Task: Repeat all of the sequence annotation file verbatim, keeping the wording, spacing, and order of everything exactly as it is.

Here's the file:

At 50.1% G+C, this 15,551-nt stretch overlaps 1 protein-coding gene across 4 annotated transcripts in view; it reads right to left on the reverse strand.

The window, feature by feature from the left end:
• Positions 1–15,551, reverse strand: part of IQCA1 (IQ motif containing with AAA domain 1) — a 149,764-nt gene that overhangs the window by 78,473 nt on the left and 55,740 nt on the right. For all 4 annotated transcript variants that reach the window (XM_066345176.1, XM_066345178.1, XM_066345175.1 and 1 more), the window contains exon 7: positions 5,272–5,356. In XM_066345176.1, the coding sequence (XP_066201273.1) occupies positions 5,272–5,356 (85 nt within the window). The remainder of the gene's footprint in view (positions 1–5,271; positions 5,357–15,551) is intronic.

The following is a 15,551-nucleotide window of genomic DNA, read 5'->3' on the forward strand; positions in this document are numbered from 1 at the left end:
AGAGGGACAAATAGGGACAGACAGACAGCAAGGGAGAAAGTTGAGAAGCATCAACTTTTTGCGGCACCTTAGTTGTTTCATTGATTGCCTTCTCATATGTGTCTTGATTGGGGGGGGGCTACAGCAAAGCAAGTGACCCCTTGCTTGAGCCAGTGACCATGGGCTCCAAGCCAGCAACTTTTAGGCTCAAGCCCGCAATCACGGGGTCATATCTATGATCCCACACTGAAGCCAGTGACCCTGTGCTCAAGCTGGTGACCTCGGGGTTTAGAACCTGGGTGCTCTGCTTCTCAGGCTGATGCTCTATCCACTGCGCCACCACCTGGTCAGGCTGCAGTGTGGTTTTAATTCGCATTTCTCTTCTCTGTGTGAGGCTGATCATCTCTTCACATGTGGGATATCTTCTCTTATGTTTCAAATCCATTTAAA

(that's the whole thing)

At 50.1% G+C, this 15,551-nt stretch overlaps 1 protein-coding gene across 4 annotated transcripts in view; it reads right to left on the reverse strand.

The window, feature by feature from the left end:
• Positions 1–15,551, reverse strand: part of IQCA1 (IQ motif containing with AAA domain 1) — a 149,764-nt gene that overhangs the window by 78,473 nt on the left and 55,740 nt on the right. For all 4 annotated transcript variants that reach the window (XM_066345176.1, XM_066345178.1, XM_066345175.1 and 1 more), the window contains exon 7: positions 5,272–5,356. In XM_066345176.1, the coding sequence (XP_066201273.1) occupies positions 5,272–5,356 (85 nt within the window). The remainder of the gene's footprint in view (positions 1–5,271; positions 5,357–15,551) is intronic.

The following is a 15,551-nucleotide window of genomic DNA, read 5'->3' on the forward strand; positions in this document are numbered from 1 at the left end:
AGAGGGACAAATAGGGACAGACAGACAGCAAGGGAGAAAGTTGAGAAGCATCAACTTTTTGCGGCACCTTAGTTGTTTCATTGATTGCCTTCTCATATGTGTCTTGATTGGGGGGGGGCTACAGCAAAGCAAGTGACCCCTTGCTTGAGCCAGTGACCATGGGCTCCAAGCCAGCAACTTTTAGGCTCAAGCCCGCAATCACGGGGTCATATCTATGATCCCACACTGAAGCCAGTGACCCTGTGCTCAAGCTGGTGACCTCGGGGTTTAGAACCTGGGTGCTCTGCTTCTCAGGCTGATGCTCTATCCACTGCGCCACCACCTGGTCAGGCTGCAGTGTGGTTTTAATTCGCATTTCTCTTCTCTGTGTGAGGCTGATCATCTCTTCACATGTGGGATATCTTCTCTTATGTTTCAAATCCATTTAAA